I've been researching what effects the legal drinking age has on a person's relationship with alcohol. As it turns out, there is some good research to be found on the topic.
I found a study that was reported by U.S. News and World Reports that generated some insightful data. The study observed over 39,000 Americans who grew up and resided in various states with different laws regarding alcohol. Some of these states allowed drinking at age 18, while others allowed it at age 21.
Let's start off by stating the facts: binge drinking is defined as a man who drinks five or more alcoholic drinks in one drinking session or a woman who drinks four or more drinks per session. This study followed the drinking habits of people who started drinking in the 1970s, and has followed those people for decades.
The studies showed that people in states with a drinking age below 21 had a much higher rate for binge drinking. They were not shown to drink more often, nor were they reported to consume more alcohol than states with a drinking age of 21. They were, however, reported to consume more alcohol during a drinking session than people from states who had a drinking age of 21.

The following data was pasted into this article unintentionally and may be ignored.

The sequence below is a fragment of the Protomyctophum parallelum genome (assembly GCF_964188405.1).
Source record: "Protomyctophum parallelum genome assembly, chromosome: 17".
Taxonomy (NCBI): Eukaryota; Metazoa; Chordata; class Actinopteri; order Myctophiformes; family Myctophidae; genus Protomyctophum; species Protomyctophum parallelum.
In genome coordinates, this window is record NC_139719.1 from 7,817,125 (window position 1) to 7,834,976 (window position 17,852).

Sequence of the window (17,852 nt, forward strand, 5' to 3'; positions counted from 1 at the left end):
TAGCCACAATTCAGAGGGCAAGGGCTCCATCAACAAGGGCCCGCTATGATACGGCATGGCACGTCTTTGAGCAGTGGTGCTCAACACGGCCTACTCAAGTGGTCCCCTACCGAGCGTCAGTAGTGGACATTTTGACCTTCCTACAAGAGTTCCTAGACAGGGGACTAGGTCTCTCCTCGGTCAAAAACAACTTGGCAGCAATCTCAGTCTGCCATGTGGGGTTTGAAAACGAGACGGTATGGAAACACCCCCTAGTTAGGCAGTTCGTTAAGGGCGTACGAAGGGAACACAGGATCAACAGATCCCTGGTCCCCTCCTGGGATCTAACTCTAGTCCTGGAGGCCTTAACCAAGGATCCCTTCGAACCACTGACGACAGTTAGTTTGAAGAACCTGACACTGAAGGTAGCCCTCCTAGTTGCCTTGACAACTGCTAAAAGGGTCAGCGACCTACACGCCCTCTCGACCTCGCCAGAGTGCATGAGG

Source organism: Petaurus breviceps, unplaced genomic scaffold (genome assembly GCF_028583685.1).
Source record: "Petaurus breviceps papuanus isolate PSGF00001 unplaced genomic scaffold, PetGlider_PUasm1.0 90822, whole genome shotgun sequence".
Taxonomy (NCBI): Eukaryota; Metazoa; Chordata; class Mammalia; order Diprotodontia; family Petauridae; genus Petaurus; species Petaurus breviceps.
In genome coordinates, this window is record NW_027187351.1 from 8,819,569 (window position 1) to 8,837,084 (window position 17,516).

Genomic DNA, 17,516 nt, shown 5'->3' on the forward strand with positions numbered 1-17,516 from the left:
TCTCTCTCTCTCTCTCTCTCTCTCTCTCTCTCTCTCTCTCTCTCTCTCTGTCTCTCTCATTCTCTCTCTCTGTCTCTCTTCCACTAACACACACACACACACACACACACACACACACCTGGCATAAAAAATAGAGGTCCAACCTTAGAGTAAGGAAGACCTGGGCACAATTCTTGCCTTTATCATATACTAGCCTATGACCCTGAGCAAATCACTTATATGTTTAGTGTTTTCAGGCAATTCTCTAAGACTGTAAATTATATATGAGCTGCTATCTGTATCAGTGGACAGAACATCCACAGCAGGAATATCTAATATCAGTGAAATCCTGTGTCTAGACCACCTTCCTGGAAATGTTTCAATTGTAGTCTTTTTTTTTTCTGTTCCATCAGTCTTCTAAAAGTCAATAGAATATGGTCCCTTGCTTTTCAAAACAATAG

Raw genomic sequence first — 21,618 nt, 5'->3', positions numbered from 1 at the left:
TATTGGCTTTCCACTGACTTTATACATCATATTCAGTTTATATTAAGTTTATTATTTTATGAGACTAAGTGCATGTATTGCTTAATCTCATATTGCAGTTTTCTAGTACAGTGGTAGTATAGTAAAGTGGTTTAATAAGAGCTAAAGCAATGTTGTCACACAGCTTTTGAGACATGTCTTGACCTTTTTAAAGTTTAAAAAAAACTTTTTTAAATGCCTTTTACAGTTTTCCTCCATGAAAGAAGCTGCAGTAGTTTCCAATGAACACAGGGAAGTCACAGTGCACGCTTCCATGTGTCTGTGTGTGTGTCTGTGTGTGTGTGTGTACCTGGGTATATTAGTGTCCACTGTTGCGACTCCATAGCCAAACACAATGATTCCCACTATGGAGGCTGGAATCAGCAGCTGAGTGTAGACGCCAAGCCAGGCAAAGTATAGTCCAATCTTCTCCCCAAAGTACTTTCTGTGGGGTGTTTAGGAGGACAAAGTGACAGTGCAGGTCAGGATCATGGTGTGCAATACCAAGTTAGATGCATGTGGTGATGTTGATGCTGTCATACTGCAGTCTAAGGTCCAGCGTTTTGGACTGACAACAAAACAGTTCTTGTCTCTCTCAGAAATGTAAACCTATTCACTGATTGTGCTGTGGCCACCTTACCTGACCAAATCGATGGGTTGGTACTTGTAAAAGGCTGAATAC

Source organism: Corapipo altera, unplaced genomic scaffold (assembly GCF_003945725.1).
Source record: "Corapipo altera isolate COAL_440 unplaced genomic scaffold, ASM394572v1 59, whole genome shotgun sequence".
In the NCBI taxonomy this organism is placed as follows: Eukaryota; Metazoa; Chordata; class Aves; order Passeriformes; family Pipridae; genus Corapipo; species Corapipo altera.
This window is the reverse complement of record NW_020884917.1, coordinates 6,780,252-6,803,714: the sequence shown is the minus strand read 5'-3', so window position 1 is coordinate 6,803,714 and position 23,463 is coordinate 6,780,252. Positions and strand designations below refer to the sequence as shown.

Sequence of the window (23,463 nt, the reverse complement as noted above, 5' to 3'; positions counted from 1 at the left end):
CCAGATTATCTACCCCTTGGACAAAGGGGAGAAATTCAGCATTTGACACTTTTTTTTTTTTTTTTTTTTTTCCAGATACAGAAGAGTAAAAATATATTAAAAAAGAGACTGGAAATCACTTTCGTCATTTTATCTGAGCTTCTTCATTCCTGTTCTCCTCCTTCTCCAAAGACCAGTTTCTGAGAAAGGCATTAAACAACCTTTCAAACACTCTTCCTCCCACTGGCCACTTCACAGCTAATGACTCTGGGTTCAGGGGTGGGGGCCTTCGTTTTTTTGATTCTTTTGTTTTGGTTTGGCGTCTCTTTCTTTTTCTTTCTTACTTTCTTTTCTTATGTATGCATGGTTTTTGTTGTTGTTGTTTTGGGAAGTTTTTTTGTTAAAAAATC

In other words, people who lived in states with laws allowing the drinking of alcohol at an age younger than 21 are more likely to be binge drinkers today.
One frightening statistic: binge drinking is 19 percent higher for men who grew up in states with a lower drinking age, and among men who didn't go to college, it's even 31 percent more likely.
"Binge drinking on college campuses is a very serious problem," Plunk says. "But it's also important not to completely forget about young people who aren't on college campuses. In our study, they had the greatest risk of suffering the long-term consequences linked to lower drinking ages." -- HealthDay News